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(CNN)British archaeologists working on the Must Farm project in England's Cambridgeshire Fens can hardly restrain themselves.

In an astonishing Bronze Age discovery a 3000-year-old community has been unearthed

Their online diary effervesces with superlatives -- "truly fantastic pottery," "truly exceptional textiles," "a truly incredible site," "the dig of a lifetime."
Typically on prehistoric sites, you are lucky to find a few pottery shards, a mere hint or shadow of organic remains; generally archaeologists have to make do, have to interpret as best they can.
But this archaeological dig has turned out to be completely, thrillingly different.
For the last ten months -- day by day, week by week -- the excavation has yielded up a wealth of astonishing finds including pottery, textiles, metal work and ancient timbers. The dig offers, as site manager Mark Knight from the Cambridge Archaeological Unit put it, "a genuine snapshot" of a lost world -- a prehistoric settlement from the Bronze Age some 3000 years ago.

he dig is almost without precedent the most revelatory of its kind in Britain, if not in Europe, and it has already begun to transform our knowledge of life in the Bronze Age.
Jointly funded by the the government sponsored heritage organization, Historic England and the managers of the clay quarry, Forterra, the dig has been carried out under a large rectangular white tent -- about a thousand meters square. It's the sort of tent you might use for a wedding reception but here it's perched on the edge of a working quarry. Far below, a big crane is busily extracting clay to make bricks.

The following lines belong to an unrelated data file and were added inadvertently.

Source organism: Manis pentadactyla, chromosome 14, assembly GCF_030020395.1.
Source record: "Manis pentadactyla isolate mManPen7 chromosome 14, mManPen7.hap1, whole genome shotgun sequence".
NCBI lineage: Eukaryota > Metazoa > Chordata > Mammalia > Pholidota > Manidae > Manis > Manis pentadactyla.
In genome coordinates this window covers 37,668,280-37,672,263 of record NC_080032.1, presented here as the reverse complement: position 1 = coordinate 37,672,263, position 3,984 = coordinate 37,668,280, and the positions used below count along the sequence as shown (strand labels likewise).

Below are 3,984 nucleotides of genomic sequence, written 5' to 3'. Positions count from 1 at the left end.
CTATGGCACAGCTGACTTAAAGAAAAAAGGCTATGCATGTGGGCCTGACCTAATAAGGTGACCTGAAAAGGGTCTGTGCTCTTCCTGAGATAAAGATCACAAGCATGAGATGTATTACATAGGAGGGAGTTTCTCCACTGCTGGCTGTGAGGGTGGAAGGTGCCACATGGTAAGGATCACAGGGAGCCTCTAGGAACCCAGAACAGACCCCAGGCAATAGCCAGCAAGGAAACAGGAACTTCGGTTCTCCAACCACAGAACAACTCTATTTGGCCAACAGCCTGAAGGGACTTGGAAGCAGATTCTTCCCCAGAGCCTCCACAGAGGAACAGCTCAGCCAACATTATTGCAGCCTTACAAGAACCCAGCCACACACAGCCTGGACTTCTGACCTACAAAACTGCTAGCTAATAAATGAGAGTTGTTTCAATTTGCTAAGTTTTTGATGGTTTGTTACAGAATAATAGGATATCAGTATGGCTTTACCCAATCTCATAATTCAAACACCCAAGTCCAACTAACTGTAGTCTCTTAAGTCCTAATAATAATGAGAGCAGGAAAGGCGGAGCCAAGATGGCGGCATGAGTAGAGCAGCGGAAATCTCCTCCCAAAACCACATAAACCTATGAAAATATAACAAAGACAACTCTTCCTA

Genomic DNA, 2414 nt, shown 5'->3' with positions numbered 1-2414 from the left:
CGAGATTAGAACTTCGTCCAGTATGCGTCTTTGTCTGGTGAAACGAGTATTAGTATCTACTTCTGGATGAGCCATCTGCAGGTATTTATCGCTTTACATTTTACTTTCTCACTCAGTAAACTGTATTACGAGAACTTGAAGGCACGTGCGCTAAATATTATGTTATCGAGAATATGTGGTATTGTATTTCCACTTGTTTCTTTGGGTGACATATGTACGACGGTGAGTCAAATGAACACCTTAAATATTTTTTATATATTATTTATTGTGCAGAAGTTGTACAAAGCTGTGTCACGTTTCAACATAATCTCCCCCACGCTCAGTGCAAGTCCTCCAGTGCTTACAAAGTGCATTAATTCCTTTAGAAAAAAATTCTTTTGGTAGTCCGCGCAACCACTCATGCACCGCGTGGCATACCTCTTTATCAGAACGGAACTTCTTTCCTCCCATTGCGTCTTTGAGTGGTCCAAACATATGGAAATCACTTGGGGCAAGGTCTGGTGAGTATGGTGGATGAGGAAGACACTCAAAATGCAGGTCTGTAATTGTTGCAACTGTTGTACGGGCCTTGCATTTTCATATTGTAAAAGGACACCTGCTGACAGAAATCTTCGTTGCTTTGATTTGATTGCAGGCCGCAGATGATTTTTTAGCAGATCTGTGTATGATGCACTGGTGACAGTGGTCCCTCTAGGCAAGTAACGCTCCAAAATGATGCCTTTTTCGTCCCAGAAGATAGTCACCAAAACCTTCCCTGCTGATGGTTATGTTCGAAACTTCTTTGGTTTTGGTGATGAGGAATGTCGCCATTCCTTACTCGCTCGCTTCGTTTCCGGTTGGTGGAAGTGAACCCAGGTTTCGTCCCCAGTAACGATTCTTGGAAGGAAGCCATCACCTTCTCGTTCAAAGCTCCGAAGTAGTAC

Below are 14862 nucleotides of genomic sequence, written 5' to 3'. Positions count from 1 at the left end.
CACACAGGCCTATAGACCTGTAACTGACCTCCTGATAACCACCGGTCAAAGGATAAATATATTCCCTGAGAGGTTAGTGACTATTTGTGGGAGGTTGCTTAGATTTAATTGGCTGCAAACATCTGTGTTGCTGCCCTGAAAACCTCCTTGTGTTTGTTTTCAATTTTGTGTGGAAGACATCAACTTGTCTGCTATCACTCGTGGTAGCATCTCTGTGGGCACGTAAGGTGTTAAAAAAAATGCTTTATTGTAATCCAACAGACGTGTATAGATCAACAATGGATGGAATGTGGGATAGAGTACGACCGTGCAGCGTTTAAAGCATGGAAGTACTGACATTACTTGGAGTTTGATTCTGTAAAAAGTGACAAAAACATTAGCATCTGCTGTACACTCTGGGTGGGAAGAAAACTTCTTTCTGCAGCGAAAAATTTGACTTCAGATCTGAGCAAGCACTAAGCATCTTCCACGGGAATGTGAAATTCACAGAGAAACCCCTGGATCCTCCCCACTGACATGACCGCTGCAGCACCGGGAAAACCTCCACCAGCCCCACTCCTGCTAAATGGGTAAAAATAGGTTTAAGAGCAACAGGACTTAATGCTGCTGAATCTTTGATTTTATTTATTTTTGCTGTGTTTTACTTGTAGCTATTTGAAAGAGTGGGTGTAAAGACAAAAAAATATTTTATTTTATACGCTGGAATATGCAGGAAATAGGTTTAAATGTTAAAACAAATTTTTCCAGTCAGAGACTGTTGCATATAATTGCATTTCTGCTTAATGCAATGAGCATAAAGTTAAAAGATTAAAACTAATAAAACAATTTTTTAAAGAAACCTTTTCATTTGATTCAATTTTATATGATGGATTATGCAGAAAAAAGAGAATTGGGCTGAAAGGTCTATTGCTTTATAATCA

The archaeologists arrived in force last September and, protected from the wind and rain under the tent, they've been forensically digging away several meters below sea level. Interest was first aroused in 1999 when a series of wooden posts were discovered sticking out of the clay. Trial excavations followed in 2004 and 2006 when Bronze Age spearheads and a sword were found.
All very promising but still no one realized quite what they'd stumbled on.

Britain's Pompeii
The site has been described as the British Pompeii.
Of course, the Roman town-city was much larger (a plot of over 60 hectares with a population of approximately 11,000). Here in the English Fens, it was just a small river community of 30 or so people living in nine or ten wooden round houses erected on stilts on a platform by the water. But both places are relics of single dramatic events.
Pompeii was buried in a volcanic eruption in 79 AD. The Bronze Age settlement at Must Farm was destroyed just as suddenly and violently by fire a thousand years earlier. The blaze took hold on a summer's day and may well have burnt itself out in less than an hour. The round houses -- of wattle, reed and timber -- and their contents collapsed into the water and more importantly, into the river silt. It's the speed of the event -- the brevity of it, the almost instant entombment of the material -- that makes the find so exciting.
Much of what was tipped into the water is in pristine condition. It's as if the archaeologists have arrived just after the fire, rather than 3000 years later. They've found pretty much everything they could have ever hoped for.

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